By JOREEN NABUTTO
President Museveni has assented to the Administration of the Judiciary Bill almost three weeks after it was enacted by Parliament.
The Bill seeks to operationalize articles in the Constitution that deal with the Judiciary as an independent arm of government, and create guidelines and reference for a legal and justice system by spelling out jurisdiction divisions, conditions for trials, sentencing and court fees.
Through the same law, Parliament approved the continued monthly payment of salary to a retired Chief Justice and Deputy Chief Justice. Mr Museveni approved it on June 19, 2020, the same day the Chief Justice Bart Katureebe retired from active service, upon clocking the mandatory retirement age of retirement of 75.
This implies that even in retirement, he will continue earning a monthly salary equivalent to that of a sitting Chief Justice, on top of a lump sum package equivalent to 2.4 per cent of his annual salary multiplied by the five and his years in service. The outgoing Chief Justice Bart Katureebe was earning Shs20.6 million prior to his retirement, while his Deputy Alfonse Owiny Dollo earns Shs19.5 million per month.
Through the provisions of the same law, retired Judges of the Supreme Court, the Court of Appeal, the Principal Judge, Judges of the High Court, will continue getting 80 per cent of their salaries once they have clocked their respective mandatory age of retirement. They will also get a lump-sum retirement benefit equivalent to 2.4 per cent of their annual salary multiplied by five and their years of service, security by the state, chauffeur driven cars, annual medical and housing allowances.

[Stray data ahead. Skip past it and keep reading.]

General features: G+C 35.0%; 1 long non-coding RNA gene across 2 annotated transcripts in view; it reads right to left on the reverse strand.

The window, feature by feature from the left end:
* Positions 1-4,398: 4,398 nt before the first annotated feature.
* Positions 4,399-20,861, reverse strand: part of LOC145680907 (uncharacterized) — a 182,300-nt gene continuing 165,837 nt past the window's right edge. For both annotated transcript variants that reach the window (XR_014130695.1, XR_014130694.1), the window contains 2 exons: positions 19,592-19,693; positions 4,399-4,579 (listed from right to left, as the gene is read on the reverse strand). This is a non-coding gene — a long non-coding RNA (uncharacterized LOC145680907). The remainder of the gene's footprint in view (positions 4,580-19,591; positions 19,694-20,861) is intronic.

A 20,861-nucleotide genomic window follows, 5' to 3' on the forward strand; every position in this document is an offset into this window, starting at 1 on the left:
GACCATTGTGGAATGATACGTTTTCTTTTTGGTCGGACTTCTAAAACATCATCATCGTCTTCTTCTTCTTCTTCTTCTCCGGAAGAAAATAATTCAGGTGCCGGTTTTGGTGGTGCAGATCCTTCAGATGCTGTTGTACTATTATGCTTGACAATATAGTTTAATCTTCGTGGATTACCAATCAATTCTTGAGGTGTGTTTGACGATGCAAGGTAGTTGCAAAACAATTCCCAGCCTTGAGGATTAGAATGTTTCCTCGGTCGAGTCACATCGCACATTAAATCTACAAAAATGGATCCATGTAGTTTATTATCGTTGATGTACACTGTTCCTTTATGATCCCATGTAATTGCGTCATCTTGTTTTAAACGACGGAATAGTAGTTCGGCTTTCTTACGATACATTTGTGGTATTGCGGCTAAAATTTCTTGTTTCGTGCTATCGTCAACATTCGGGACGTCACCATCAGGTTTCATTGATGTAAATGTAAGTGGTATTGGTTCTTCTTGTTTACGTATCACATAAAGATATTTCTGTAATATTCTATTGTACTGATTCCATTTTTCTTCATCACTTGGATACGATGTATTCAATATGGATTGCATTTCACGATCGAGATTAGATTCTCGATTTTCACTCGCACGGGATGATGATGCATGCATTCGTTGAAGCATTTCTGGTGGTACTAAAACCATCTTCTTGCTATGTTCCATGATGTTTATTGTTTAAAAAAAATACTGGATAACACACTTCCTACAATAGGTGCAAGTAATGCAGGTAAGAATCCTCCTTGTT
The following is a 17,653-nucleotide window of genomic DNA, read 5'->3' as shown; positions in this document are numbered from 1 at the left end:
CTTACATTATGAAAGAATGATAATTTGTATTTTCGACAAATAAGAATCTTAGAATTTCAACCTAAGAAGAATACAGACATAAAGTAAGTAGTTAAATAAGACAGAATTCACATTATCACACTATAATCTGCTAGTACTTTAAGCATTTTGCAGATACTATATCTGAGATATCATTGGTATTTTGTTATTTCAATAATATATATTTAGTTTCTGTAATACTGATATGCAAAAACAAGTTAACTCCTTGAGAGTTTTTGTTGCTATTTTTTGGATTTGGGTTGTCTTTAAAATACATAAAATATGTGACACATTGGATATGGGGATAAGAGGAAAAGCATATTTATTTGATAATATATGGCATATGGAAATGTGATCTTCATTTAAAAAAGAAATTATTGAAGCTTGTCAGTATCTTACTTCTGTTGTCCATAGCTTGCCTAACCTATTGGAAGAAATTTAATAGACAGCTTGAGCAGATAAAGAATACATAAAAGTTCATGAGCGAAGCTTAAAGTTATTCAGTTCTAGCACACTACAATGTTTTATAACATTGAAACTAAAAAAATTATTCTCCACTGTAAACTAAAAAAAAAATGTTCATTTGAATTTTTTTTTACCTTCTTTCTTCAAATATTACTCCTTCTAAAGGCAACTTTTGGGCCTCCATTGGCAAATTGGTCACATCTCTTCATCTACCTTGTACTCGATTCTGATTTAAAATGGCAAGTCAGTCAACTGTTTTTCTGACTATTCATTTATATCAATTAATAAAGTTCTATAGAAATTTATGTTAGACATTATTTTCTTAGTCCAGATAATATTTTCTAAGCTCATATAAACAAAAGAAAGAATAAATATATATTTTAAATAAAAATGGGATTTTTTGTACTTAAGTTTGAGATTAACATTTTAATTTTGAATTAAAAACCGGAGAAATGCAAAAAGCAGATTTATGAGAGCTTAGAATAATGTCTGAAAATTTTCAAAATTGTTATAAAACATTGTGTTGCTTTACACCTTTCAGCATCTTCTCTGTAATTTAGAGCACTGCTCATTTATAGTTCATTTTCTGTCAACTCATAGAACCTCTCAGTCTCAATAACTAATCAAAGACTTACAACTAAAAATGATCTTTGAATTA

Only the Registrar’s and the Magistrates are not entitled to security, cars, medical and housing allowances, although they will continue earning a monthly salary for life.
The same law establishes a 16-member Council chaired by the Chief Justice to determine what they need every financial year and present it to be charged from the Consolidated Fund. Previously, the Judiciary budget was determined by the Ministry of Finance like any other ministry despite it being an arm of government.
The Judiciary Spokesperson Solomon Muyita told this reporter that the development seems too good to be true that the Judiciary has finally reached where it is supposed to be as an arm of government.
Mr Muyita said that to them, the journey to independence has commenced.
“Our budget has been going through Ministry of Finance, just like any other ministry. We are not a ministry; we’re an arm of the government. Going forward, we’ll have a council chaired by Hon Chief Justice to determine what we require every financial year and then we will present it to be charge with the consolidated fund. Judges now have a retirement package….. It’s a too good to be true development but we are quite happy that the judiciary is getting where it’s supposed to be as an arm of the government,” he said.
Earlier, Justice and Constitutional Affairs Minister Prof Ephraim Kamuntu said that the payments to judicial officers during retirement are to ensure that the active officers serve with diligence and confidence not to be compromised.
The Attorney General, William Byaruhanga also endorsed the continued payment for judges saying that the judicial officers retire when they are too old to look for other employment to meet their need, yet the kind of life that they lead makes them prone to lifestyle diseases. He says that with the good package, they will be assured of a decent life after retirement.